Date: March 21, 2013
Version Number:
Windows - Mac OS X - Linux/64 - Linux/32

Bugs Fixed

Release Notes for Sencha Cmd 3.1.0 RC2

Date: March 14, 2013
Version Number:
Windows - Mac OS X - Linux/64 - Linux/32

New Features

Bugs Fixed

Release Notes for Sencha Cmd 3.1.0 RC

Date: February 27, 2013
Version Number:
Windows - Mac OS X - Linux/64 - Linux/32

New Features

Bugs Fixed

Release Notes for Sencha Cmd 3.1.0 Beta

Date: February 13, 2013
Version Number:

Ext JS: This version of Sencha Cmd 3.1 is not compatible with Ext JS 4.1.x but this will be corrected in the next release. For this release, only Ext JS is supported.

Sencha Touch: This version of Sencha Cmd 3.1 is compatible with Sencha Touch 2.1+ however the new optimizer and package features (discussed below) are not yet supported for Sencha Touch applications.

Class Optimizer

This release of Sencha Cmd introduces the optimize command on the Compiler. The initial optimization provided is to rewrite class declarations into a more optimal form. This is beneficial because compiled code avoid many run-time checks and process things synchronously (vs. asynchronously as with the Sencha class system). This results is significantly fewer function calls and memory allocation required to load the JavaScript code of the framework and application.


The biggest new feature of Sencha Cmd 3.1 is that of packages. These are in many ways similar to applications from a build perspective. Like applications, packages contain:

Packages come in three basic flavors: theme, code and locale. All package types can contain any of the above assets. They primarily differ in how applications use them. For theme and locale packages, only one of each can be active during a given build. An application may require multiple theme and locale packages, but only one will be activated for a build based on build properties. The defaults are stored in your .sencha/app/sencha.cfg file and these can be specified on the command line to override the default.

Packages live at the top of the application/workspace in a "./packages" folder. That is, package "foo" is stored in "./packages/foo". In this release, only Ext JS 4.2 applications or other packages can use packages. In order to use a package, an application "requires" it in its app.json file:

    "name": "foo",
    "type": "code",
    "version": "1.0.0",
    "compatVersion": "1.0.0",
    "requires": [{
        "name": "bar",
        "version": "1.1.0"

Packages can require other packages in their "package.json" file in the same way. Guides describing all of the particulars of packages will be available soon.

New Features

Bugs Fixed

Release Notes for Sencha Cmd 3.0.2

Date: December 26, 2012
Version Number:

Bugs Fixed

Total: 1

Release Notes for Sencha Cmd 3.0.1

Date: December 23, 2012
Version Number:

Bugs Fixed

Release Notes for Sencha Cmd 3.0.0 (GA)

Release Date: November 6, 2012
Version Number:

Bugs Fixed

Release Notes for Sencha Cmd 3.0.0 RC1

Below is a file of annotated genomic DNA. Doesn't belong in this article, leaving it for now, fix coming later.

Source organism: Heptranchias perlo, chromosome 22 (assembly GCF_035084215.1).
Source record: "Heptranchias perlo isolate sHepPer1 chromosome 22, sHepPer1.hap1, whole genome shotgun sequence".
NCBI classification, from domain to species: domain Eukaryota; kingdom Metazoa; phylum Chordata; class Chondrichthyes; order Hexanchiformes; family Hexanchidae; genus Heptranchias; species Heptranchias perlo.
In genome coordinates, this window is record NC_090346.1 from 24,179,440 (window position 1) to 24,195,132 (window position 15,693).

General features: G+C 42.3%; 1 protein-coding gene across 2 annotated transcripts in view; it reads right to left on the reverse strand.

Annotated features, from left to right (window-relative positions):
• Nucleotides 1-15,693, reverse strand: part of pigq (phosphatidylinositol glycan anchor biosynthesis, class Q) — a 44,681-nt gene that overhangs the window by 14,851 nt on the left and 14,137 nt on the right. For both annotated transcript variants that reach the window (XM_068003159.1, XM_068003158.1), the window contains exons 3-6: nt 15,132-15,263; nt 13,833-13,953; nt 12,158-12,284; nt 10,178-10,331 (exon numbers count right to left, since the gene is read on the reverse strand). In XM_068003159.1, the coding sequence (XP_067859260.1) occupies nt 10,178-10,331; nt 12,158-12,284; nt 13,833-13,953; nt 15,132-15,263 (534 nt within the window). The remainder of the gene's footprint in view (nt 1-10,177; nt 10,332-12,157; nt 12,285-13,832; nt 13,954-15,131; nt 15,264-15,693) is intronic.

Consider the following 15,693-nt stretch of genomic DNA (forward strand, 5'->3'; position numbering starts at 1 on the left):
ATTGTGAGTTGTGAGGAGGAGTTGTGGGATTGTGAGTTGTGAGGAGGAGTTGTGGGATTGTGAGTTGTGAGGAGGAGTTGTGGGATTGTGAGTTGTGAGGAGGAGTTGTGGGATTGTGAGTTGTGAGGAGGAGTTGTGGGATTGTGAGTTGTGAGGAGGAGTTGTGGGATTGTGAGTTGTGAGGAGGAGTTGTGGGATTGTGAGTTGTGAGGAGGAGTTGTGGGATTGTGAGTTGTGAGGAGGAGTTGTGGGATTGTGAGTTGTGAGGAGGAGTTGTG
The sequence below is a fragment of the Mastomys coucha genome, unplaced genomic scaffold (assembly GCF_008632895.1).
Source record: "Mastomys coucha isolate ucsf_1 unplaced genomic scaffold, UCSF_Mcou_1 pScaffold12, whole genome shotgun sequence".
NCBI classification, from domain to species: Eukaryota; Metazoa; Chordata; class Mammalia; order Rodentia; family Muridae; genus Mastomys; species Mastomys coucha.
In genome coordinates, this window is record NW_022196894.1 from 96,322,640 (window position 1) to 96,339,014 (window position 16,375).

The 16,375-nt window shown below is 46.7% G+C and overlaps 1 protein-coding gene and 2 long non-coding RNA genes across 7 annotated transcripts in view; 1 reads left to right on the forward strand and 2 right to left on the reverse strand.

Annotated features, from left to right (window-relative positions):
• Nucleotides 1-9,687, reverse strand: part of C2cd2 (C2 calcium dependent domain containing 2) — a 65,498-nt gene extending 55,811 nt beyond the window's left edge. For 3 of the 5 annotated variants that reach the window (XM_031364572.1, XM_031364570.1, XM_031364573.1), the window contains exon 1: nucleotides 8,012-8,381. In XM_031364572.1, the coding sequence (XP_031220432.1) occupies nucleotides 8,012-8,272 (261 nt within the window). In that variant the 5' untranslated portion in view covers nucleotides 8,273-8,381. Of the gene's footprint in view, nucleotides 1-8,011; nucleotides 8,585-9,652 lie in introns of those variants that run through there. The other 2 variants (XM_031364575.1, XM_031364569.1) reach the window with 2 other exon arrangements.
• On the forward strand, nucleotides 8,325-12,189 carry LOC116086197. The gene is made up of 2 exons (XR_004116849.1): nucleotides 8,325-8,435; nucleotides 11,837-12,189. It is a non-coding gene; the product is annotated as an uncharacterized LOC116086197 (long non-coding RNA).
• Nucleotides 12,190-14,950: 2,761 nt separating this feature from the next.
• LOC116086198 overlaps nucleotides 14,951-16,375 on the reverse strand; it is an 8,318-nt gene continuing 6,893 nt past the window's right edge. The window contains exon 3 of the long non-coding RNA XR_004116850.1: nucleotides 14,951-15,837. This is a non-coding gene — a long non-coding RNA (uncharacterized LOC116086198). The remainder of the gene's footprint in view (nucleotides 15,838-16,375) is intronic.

Release Date: October 25, 2012
Version Number:


The highlights are improved UTF-8/multi-charset handling and correcting the overwriting issues with "sencha app upgrade". To use the new charset directive in your JS files, place this as the first line:

    //@charset ISO-8859-1

Instead of "ISO-8859-1", the value to the right of charset can be any valid Java charset name. The default is "UTF-8".

The charset directive is used to describe the encoding of an input file to the compiler. This does not effect the encoding of the output file. The content of the input file is converted to Unicode internally.

Also, auto-dependency detection has been improved so there should be fewer cases where you need "requires" or "uses" for the compiler and not the dev environment (due to synchronous loading).

Bugs Fixed

Release Notes for Sencha Cmd 3.0.0 Beta 3

Release Date: October 5, 2012
Version Number:

Bugs Fixed

Release Notes for Sencha Cmd 3.0.0 Beta 2

Release Date: September 26, 2012
Version Number:

Customizable Builds

In this release we have introduced a new, top-level build script to provide a consistent and customizable build process for Ext JS and Sencha Touch applications The "sencha app build" is one way to perform an application build. This now calls in to an Ant script to perform the actual build. This means the build can now be customized as needed.

The Ant equivalent of "sencha app build [production|testing|native|package]" is:

    sencha ant [production|testing|native|package] build
If you have Ant in your PATH, you can use it directly:
    ant [production|testing|native|package] build

This runs the generated Ant build script to build your application. The reason the arguments are swapped vs "sencha app build" is to accommodate how Ant processes the command line.

That's all that is necessary to use the Ant script. You don't have to do anything extra to get Ant (it is provided by Sencha Cmd) and you don't have to know anything about Ant. That is, unless you want to customize the build script.

For details on tuning your application's Ant build script, start by reading the comments contained in "build.xml" (the Ant build script). Also you can consult the Ant Manual for details on using Ant.

Alternatively, you can chose to wrap your own build process around the "sencha app build" command.

Bugs Fixed